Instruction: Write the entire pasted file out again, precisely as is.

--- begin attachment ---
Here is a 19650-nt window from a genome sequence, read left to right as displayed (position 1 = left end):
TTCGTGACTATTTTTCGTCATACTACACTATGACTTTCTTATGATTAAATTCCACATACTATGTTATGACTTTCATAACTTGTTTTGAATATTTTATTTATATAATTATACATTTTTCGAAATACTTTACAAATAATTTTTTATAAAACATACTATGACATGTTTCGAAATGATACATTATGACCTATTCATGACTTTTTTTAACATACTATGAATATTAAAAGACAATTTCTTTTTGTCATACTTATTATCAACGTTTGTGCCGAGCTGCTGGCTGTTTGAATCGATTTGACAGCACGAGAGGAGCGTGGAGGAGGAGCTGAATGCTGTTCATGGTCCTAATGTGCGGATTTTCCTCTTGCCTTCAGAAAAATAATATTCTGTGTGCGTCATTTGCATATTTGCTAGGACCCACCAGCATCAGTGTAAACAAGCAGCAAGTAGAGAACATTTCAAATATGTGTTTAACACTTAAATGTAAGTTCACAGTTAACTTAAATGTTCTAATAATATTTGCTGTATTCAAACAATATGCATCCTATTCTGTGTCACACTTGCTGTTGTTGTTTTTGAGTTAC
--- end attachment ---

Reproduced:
Here is a 19650-nt window from a genome sequence, read left to right as displayed (position 1 = left end):
TTCGTGACTATTTTTCGTCATACTACACTATGACTTTCTTATGATTAAATTCCACATACTATGTTATGACTTTCATAACTTGTTTTGAATATTTTATTTATATAATTATACATTTTTCGAAATACTTTACAAATAATTTTTTATAAAACATACTATGACATGTTTCGAAATGATACATTATGACCTATTCATGACTTTTTTTAACATACTATGAATATTAAAAGACAATTTCTTTTTGTCATACTTATTATCAACGTTTGTGCCGAGCTGCTGGCTGTTTGAATCGATTTGACAGCACGAGAGGAGCGTGGAGGAGGAGCTGAATGCTGTTCATGGTCCTAATGTGCGGATTTTCCTCTTGCCTTCAGAAAAATAATATTCTGTGTGCGTCATTTGCATATTTGCTAGGACCCACCAGCATCAGTGTAAACAAGCAGCAAGTAGAGAACATTTCAAATATGTGTTTAACACTTAAATGTAAGTTCACAGTTAACTTAAATGTTCTAATAATATTTGCTGTATTCAAACAATATGCATCCTATTCTGTGTCACACTTGCTGTTGTTGTTTTTGAGTTAC